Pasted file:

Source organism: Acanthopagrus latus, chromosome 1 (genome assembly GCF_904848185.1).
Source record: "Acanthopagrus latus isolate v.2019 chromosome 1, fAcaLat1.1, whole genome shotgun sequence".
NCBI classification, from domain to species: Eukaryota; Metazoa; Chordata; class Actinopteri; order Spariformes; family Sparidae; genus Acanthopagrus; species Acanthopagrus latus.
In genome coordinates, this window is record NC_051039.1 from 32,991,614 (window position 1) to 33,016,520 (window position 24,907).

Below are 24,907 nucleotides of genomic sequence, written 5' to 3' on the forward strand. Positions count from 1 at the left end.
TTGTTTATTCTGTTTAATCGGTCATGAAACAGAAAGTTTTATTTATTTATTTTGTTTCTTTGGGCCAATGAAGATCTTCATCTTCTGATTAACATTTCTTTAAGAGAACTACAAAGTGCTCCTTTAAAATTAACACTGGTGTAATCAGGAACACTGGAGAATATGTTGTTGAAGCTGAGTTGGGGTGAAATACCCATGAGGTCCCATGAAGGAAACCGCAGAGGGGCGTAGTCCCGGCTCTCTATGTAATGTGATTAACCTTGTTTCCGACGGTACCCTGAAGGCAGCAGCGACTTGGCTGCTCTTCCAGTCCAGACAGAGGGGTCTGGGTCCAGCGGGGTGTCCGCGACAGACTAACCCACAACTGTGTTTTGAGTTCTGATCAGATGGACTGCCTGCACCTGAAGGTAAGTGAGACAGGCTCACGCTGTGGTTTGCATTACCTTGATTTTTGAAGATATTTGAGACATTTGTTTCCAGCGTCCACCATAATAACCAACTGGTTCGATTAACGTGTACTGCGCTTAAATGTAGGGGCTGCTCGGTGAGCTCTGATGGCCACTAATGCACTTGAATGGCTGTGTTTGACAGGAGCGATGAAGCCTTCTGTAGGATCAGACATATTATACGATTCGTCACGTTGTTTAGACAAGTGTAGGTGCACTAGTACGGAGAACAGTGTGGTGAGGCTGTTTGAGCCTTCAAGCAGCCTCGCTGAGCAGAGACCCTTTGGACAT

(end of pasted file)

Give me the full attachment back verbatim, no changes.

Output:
Source organism: Acanthopagrus latus, chromosome 1 (genome assembly GCF_904848185.1).
Source record: "Acanthopagrus latus isolate v.2019 chromosome 1, fAcaLat1.1, whole genome shotgun sequence".
NCBI classification, from domain to species: Eukaryota; Metazoa; Chordata; class Actinopteri; order Spariformes; family Sparidae; genus Acanthopagrus; species Acanthopagrus latus.
In genome coordinates, this window is record NC_051039.1 from 32,991,614 (window position 1) to 33,016,520 (window position 24,907).

Below are 24,907 nucleotides of genomic sequence, written 5' to 3' on the forward strand. Positions count from 1 at the left end.
TTGTTTATTCTGTTTAATCGGTCATGAAACAGAAAGTTTTATTTATTTATTTTGTTTCTTTGGGCCAATGAAGATCTTCATCTTCTGATTAACATTTCTTTAAGAGAACTACAAAGTGCTCCTTTAAAATTAACACTGGTGTAATCAGGAACACTGGAGAATATGTTGTTGAAGCTGAGTTGGGGTGAAATACCCATGAGGTCCCATGAAGGAAACCGCAGAGGGGCGTAGTCCCGGCTCTCTATGTAATGTGATTAACCTTGTTTCCGACGGTACCCTGAAGGCAGCAGCGACTTGGCTGCTCTTCCAGTCCAGACAGAGGGGTCTGGGTCCAGCGGGGTGTCCGCGACAGACTAACCCACAACTGTGTTTTGAGTTCTGATCAGATGGACTGCCTGCACCTGAAGGTAAGTGAGACAGGCTCACGCTGTGGTTTGCATTACCTTGATTTTTGAAGATATTTGAGACATTTGTTTCCAGCGTCCACCATAATAACCAACTGGTTCGATTAACGTGTACTGCGCTTAAATGTAGGGGCTGCTCGGTGAGCTCTGATGGCCACTAATGCACTTGAATGGCTGTGTTTGACAGGAGCGATGAAGCCTTCTGTAGGATCAGACATATTATACGATTCGTCACGTTGTTTAGACAAGTGTAGGTGCACTAGTACGGAGAACAGTGTGGTGAGGCTGTTTGAGCCTTCAAGCAGCCTCGCTGAGCAGAGACCCTTTGGACAT